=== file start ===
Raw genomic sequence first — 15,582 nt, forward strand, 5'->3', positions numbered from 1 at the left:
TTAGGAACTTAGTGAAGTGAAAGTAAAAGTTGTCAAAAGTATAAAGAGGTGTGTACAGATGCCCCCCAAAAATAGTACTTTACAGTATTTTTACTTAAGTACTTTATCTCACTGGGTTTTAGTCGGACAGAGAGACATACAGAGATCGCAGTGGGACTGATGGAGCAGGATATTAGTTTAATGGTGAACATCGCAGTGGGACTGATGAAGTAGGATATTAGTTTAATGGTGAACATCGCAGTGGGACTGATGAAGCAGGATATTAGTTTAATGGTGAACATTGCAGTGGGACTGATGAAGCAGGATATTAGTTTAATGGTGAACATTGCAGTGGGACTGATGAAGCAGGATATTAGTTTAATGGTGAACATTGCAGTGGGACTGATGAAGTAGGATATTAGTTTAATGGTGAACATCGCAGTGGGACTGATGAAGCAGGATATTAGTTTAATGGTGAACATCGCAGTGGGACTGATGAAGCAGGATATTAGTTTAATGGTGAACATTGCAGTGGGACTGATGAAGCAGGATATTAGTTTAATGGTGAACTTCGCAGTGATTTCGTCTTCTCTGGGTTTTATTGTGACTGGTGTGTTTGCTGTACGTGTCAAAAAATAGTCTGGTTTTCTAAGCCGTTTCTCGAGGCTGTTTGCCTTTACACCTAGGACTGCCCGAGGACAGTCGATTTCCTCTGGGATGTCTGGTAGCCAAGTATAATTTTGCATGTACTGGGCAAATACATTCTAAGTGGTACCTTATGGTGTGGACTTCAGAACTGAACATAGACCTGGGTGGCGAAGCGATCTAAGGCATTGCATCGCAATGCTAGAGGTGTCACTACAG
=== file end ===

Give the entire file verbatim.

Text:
Raw genomic sequence first — 15,582 nt, forward strand, 5'->3', positions numbered from 1 at the left:
TTAGGAACTTAGTGAAGTGAAAGTAAAAGTTGTCAAAAGTATAAAGAGGTGTGTACAGATGCCCCCCAAAAATAGTACTTTACAGTATTTTTACTTAAGTACTTTATCTCACTGGGTTTTAGTCGGACAGAGAGACATACAGAGATCGCAGTGGGACTGATGGAGCAGGATATTAGTTTAATGGTGAACATCGCAGTGGGACTGATGAAGTAGGATATTAGTTTAATGGTGAACATCGCAGTGGGACTGATGAAGCAGGATATTAGTTTAATGGTGAACATTGCAGTGGGACTGATGAAGCAGGATATTAGTTTAATGGTGAACATTGCAGTGGGACTGATGAAGCAGGATATTAGTTTAATGGTGAACATTGCAGTGGGACTGATGAAGTAGGATATTAGTTTAATGGTGAACATCGCAGTGGGACTGATGAAGCAGGATATTAGTTTAATGGTGAACATCGCAGTGGGACTGATGAAGCAGGATATTAGTTTAATGGTGAACATTGCAGTGGGACTGATGAAGCAGGATATTAGTTTAATGGTGAACTTCGCAGTGATTTCGTCTTCTCTGGGTTTTATTGTGACTGGTGTGTTTGCTGTACGTGTCAAAAAATAGTCTGGTTTTCTAAGCCGTTTCTCGAGGCTGTTTGCCTTTACACCTAGGACTGCCCGAGGACAGTCGATTTCCTCTGGGATGTCTGGTAGCCAAGTATAATTTTGCATGTACTGGGCAAATACATTCTAAGTGGTACCTTATGGTGTGGACTTCAGAACTGAACATAGACCTGGGTGGCGAAGCGATCTAAGGCATTGCATCGCAATGCTAGAGGTGTCACTACAG